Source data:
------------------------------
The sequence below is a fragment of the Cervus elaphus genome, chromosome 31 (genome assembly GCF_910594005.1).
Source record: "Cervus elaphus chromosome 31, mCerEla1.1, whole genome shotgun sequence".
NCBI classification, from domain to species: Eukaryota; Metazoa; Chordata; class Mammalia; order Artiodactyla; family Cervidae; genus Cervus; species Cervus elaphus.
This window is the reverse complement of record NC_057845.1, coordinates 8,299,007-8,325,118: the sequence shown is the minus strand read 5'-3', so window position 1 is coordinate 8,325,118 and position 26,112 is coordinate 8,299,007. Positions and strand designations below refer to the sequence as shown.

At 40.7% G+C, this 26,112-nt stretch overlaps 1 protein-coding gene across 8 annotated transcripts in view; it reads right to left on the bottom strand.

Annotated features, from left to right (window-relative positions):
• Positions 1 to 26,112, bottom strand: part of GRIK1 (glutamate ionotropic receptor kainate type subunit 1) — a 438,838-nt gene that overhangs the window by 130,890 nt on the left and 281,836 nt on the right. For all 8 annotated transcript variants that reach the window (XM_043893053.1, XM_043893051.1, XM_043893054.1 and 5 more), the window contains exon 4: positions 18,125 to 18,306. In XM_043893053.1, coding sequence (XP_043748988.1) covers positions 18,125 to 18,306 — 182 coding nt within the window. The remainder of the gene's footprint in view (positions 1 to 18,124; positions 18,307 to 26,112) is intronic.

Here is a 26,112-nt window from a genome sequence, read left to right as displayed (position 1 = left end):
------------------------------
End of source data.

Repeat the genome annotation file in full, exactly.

The sequence below is a fragment of the Cervus elaphus genome, chromosome 31 (genome assembly GCF_910594005.1).
Source record: "Cervus elaphus chromosome 31, mCerEla1.1, whole genome shotgun sequence".
NCBI classification, from domain to species: Eukaryota; Metazoa; Chordata; class Mammalia; order Artiodactyla; family Cervidae; genus Cervus; species Cervus elaphus.
This window is the reverse complement of record NC_057845.1, coordinates 8,299,007-8,325,118: the sequence shown is the minus strand read 5'-3', so window position 1 is coordinate 8,325,118 and position 26,112 is coordinate 8,299,007. Positions and strand designations below refer to the sequence as shown.

At 40.7% G+C, this 26,112-nt stretch overlaps 1 protein-coding gene across 8 annotated transcripts in view; it reads right to left on the bottom strand.

Annotated features, from left to right (window-relative positions):
• Positions 1 to 26,112, bottom strand: part of GRIK1 (glutamate ionotropic receptor kainate type subunit 1) — a 438,838-nt gene that overhangs the window by 130,890 nt on the left and 281,836 nt on the right. For all 8 annotated transcript variants that reach the window (XM_043893053.1, XM_043893051.1, XM_043893054.1 and 5 more), the window contains exon 4: positions 18,125 to 18,306. In XM_043893053.1, coding sequence (XP_043748988.1) covers positions 18,125 to 18,306 — 182 coding nt within the window. The remainder of the gene's footprint in view (positions 1 to 18,124; positions 18,307 to 26,112) is intronic.

Here is a 26,112-nt window from a genome sequence, read left to right as displayed (position 1 = left end):